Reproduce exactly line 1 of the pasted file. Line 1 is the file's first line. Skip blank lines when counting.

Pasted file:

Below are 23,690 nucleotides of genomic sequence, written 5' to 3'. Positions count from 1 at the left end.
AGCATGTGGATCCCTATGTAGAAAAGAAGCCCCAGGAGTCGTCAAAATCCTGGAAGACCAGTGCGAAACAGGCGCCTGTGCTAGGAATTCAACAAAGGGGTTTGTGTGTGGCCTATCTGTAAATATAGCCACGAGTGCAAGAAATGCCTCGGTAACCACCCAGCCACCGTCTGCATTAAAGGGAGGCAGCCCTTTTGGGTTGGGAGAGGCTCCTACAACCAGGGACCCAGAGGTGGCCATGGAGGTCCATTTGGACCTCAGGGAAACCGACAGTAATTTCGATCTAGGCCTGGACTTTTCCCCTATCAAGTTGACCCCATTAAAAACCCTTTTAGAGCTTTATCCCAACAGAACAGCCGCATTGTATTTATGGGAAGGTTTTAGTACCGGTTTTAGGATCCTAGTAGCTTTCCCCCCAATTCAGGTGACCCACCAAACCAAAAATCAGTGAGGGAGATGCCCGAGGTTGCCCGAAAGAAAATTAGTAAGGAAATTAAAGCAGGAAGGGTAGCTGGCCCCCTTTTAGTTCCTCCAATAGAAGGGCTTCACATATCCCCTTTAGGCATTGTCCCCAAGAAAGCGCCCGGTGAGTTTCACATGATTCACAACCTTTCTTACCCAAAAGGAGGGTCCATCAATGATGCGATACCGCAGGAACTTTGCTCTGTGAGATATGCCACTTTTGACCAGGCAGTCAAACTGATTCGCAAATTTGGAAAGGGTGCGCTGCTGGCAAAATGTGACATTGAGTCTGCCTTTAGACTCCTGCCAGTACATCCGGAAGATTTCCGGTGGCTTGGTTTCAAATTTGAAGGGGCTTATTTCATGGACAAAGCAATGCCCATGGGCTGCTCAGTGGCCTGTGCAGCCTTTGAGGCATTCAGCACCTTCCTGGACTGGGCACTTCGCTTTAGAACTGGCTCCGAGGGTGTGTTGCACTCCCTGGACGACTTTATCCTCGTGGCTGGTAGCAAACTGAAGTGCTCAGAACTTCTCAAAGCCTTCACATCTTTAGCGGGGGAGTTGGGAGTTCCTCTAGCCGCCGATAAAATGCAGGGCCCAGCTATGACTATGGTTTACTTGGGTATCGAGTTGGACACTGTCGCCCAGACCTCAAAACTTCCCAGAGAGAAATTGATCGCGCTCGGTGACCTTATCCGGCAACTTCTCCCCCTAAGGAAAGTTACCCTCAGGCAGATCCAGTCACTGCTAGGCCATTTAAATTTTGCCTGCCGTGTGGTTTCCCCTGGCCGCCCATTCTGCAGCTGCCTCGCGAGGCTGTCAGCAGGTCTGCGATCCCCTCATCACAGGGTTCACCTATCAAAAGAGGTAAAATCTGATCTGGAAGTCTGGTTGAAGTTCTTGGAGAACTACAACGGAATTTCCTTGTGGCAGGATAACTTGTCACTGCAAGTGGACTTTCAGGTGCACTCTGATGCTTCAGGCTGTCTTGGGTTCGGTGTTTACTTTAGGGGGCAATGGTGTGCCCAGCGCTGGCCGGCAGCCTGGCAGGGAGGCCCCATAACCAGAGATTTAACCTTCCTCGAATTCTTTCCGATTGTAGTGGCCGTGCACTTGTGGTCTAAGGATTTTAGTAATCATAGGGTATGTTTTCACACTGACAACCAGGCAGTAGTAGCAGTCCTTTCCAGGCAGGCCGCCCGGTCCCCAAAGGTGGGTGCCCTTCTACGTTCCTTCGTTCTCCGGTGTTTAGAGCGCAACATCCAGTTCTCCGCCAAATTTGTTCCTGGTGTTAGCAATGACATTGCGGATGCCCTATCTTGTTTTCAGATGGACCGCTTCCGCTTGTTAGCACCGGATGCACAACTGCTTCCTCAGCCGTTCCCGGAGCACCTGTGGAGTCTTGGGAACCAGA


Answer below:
Below are 23,690 nucleotides of genomic sequence, written 5' to 3'. Positions count from 1 at the left end.